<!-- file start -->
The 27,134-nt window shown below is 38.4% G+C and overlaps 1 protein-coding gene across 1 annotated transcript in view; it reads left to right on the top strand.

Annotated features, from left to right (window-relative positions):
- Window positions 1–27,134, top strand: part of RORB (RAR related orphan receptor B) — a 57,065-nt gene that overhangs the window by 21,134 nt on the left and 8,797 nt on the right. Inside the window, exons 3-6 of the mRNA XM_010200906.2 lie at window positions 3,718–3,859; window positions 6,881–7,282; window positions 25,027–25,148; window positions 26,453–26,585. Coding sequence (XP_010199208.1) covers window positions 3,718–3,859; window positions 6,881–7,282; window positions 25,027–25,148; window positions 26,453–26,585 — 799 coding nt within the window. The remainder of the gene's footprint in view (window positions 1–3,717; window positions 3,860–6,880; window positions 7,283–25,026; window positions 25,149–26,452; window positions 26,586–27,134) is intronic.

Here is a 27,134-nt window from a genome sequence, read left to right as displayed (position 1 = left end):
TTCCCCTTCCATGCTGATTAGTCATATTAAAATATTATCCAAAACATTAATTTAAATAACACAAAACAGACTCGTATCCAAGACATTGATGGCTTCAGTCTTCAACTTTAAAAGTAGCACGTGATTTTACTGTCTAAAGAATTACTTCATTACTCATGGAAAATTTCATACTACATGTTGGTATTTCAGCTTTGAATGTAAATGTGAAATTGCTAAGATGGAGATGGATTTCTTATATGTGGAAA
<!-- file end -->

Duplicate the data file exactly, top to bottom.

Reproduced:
The 27,134-nt window shown below is 38.4% G+C and overlaps 1 protein-coding gene across 1 annotated transcript in view; it reads left to right on the top strand.

Annotated features, from left to right (window-relative positions):
- Window positions 1–27,134, top strand: part of RORB (RAR related orphan receptor B) — a 57,065-nt gene that overhangs the window by 21,134 nt on the left and 8,797 nt on the right. Inside the window, exons 3-6 of the mRNA XM_010200906.2 lie at window positions 3,718–3,859; window positions 6,881–7,282; window positions 25,027–25,148; window positions 26,453–26,585. Coding sequence (XP_010199208.1) covers window positions 3,718–3,859; window positions 6,881–7,282; window positions 25,027–25,148; window positions 26,453–26,585 — 799 coding nt within the window. The remainder of the gene's footprint in view (window positions 1–3,717; window positions 3,860–6,880; window positions 7,283–25,026; window positions 25,149–26,452; window positions 26,586–27,134) is intronic.

Here is a 27,134-nt window from a genome sequence, read left to right as displayed (position 1 = left end):
TTCCCCTTCCATGCTGATTAGTCATATTAAAATATTATCCAAAACATTAATTTAAATAACACAAAACAGACTCGTATCCAAGACATTGATGGCTTCAGTCTTCAACTTTAAAAGTAGCACGTGATTTTACTGTCTAAAGAATTACTTCATTACTCATGGAAAATTTCATACTACATGTTGGTATTTCAGCTTTGAATGTAAATGTGAAATTGCTAAGATGGAGATGGATTTCTTATATGTGGAAA